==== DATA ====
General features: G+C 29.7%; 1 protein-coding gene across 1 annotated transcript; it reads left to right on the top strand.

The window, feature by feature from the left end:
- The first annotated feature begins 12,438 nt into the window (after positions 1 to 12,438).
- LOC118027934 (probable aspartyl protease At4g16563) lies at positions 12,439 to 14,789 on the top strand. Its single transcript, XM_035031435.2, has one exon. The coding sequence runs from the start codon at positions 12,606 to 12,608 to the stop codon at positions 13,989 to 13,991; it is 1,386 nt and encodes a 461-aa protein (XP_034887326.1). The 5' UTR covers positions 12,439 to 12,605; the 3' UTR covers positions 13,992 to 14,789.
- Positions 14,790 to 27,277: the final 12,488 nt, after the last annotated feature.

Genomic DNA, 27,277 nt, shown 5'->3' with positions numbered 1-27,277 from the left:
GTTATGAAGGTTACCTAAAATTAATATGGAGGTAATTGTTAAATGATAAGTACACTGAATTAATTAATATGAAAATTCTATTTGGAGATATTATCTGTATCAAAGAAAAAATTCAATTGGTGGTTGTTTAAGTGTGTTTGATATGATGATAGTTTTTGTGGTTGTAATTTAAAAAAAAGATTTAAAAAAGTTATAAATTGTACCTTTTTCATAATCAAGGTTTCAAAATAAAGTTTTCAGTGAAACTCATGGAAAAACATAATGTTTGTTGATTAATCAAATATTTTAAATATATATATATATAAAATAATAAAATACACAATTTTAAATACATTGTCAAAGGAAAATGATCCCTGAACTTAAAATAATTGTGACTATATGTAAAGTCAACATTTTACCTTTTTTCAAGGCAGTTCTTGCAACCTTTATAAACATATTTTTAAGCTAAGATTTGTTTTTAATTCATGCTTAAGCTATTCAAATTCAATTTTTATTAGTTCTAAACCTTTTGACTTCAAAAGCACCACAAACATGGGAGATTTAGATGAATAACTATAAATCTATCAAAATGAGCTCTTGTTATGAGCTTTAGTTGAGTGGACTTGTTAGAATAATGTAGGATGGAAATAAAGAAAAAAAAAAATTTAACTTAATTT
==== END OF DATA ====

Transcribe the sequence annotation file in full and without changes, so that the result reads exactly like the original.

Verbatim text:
General features: G+C 29.7%; 1 protein-coding gene across 1 annotated transcript; it reads left to right on the top strand.

The window, feature by feature from the left end:
- The first annotated feature begins 12,438 nt into the window (after positions 1 to 12,438).
- LOC118027934 (probable aspartyl protease At4g16563) lies at positions 12,439 to 14,789 on the top strand. Its single transcript, XM_035031435.2, has one exon. The coding sequence runs from the start codon at positions 12,606 to 12,608 to the stop codon at positions 13,989 to 13,991; it is 1,386 nt and encodes a 461-aa protein (XP_034887326.1). The 5' UTR covers positions 12,439 to 12,605; the 3' UTR covers positions 13,992 to 14,789.
- Positions 14,790 to 27,277: the final 12,488 nt, after the last annotated feature.

Genomic DNA, 27,277 nt, shown 5'->3' with positions numbered 1-27,277 from the left:
GTTATGAAGGTTACCTAAAATTAATATGGAGGTAATTGTTAAATGATAAGTACACTGAATTAATTAATATGAAAATTCTATTTGGAGATATTATCTGTATCAAAGAAAAAATTCAATTGGTGGTTGTTTAAGTGTGTTTGATATGATGATAGTTTTTGTGGTTGTAATTTAAAAAAAAGATTTAAAAAAGTTATAAATTGTACCTTTTTCATAATCAAGGTTTCAAAATAAAGTTTTCAGTGAAACTCATGGAAAAACATAATGTTTGTTGATTAATCAAATATTTTAAATATATATATATATAAAATAATAAAATACACAATTTTAAATACATTGTCAAAGGAAAATGATCCCTGAACTTAAAATAATTGTGACTATATGTAAAGTCAACATTTTACCTTTTTTCAAGGCAGTTCTTGCAACCTTTATAAACATATTTTTAAGCTAAGATTTGTTTTTAATTCATGCTTAAGCTATTCAAATTCAATTTTTATTAGTTCTAAACCTTTTGACTTCAAAAGCACCACAAACATGGGAGATTTAGATGAATAACTATAAATCTATCAAAATGAGCTCTTGTTATGAGCTTTAGTTGAGTGGACTTGTTAGAATAATGTAGGATGGAAATAAAGAAAAAAAAAAATTTAACTTAATTT